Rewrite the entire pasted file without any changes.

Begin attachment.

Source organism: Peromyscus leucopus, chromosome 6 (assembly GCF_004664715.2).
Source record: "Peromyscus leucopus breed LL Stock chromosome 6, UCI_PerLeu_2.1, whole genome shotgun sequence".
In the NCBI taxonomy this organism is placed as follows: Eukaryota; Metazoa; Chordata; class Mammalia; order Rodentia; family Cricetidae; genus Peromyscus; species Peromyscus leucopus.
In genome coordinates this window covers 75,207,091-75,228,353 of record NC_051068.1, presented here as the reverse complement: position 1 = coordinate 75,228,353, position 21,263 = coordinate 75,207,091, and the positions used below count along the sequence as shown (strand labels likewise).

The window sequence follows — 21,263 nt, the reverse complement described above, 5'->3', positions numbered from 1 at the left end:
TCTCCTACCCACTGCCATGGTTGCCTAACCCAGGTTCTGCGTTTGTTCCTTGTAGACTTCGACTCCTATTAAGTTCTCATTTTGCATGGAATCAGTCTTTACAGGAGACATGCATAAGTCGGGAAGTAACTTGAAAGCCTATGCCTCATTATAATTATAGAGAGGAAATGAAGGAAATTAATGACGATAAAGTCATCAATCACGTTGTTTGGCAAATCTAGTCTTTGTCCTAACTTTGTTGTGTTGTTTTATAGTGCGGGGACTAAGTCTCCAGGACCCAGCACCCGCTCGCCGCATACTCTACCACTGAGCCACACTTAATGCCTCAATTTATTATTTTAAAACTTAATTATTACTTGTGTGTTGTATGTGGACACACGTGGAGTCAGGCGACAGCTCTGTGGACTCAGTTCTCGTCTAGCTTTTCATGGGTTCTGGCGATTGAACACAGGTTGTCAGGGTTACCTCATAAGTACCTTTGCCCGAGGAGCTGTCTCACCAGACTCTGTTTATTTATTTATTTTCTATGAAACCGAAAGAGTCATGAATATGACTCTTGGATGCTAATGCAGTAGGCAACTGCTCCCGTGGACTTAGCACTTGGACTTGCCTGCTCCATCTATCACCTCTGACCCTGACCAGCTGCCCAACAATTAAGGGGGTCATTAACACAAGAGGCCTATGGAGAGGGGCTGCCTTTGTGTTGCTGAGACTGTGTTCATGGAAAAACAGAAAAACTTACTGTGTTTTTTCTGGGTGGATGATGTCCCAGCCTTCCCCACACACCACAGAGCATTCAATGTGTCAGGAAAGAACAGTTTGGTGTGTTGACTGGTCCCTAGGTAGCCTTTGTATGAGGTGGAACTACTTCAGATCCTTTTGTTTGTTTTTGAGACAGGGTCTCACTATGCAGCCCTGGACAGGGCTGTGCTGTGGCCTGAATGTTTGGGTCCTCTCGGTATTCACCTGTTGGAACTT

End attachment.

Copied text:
Source organism: Peromyscus leucopus, chromosome 6 (assembly GCF_004664715.2).
Source record: "Peromyscus leucopus breed LL Stock chromosome 6, UCI_PerLeu_2.1, whole genome shotgun sequence".
In the NCBI taxonomy this organism is placed as follows: Eukaryota; Metazoa; Chordata; class Mammalia; order Rodentia; family Cricetidae; genus Peromyscus; species Peromyscus leucopus.
In genome coordinates this window covers 75,207,091-75,228,353 of record NC_051068.1, presented here as the reverse complement: position 1 = coordinate 75,228,353, position 21,263 = coordinate 75,207,091, and the positions used below count along the sequence as shown (strand labels likewise).

The window sequence follows — 21,263 nt, the reverse complement described above, 5'->3', positions numbered from 1 at the left end:
TCTCCTACCCACTGCCATGGTTGCCTAACCCAGGTTCTGCGTTTGTTCCTTGTAGACTTCGACTCCTATTAAGTTCTCATTTTGCATGGAATCAGTCTTTACAGGAGACATGCATAAGTCGGGAAGTAACTTGAAAGCCTATGCCTCATTATAATTATAGAGAGGAAATGAAGGAAATTAATGACGATAAAGTCATCAATCACGTTGTTTGGCAAATCTAGTCTTTGTCCTAACTTTGTTGTGTTGTTTTATAGTGCGGGGACTAAGTCTCCAGGACCCAGCACCCGCTCGCCGCATACTCTACCACTGAGCCACACTTAATGCCTCAATTTATTATTTTAAAACTTAATTATTACTTGTGTGTTGTATGTGGACACACGTGGAGTCAGGCGACAGCTCTGTGGACTCAGTTCTCGTCTAGCTTTTCATGGGTTCTGGCGATTGAACACAGGTTGTCAGGGTTACCTCATAAGTACCTTTGCCCGAGGAGCTGTCTCACCAGACTCTGTTTATTTATTTATTTTCTATGAAACCGAAAGAGTCATGAATATGACTCTTGGATGCTAATGCAGTAGGCAACTGCTCCCGTGGACTTAGCACTTGGACTTGCCTGCTCCATCTATCACCTCTGACCCTGACCAGCTGCCCAACAATTAAGGGGGTCATTAACACAAGAGGCCTATGGAGAGGGGCTGCCTTTGTGTTGCTGAGACTGTGTTCATGGAAAAACAGAAAAACTTACTGTGTTTTTTCTGGGTGGATGATGTCCCAGCCTTCCCCACACACCACAGAGCATTCAATGTGTCAGGAAAGAACAGTTTGGTGTGTTGACTGGTCCCTAGGTAGCCTTTGTATGAGGTGGAACTACTTCAGATCCTTTTGTTTGTTTTTGAGACAGGGTCTCACTATGCAGCCCTGGACAGGGCTGTGCTGTGGCCTGAATGTTTGGGTCCTCTCGGTATTCACCTGTTGGAACTT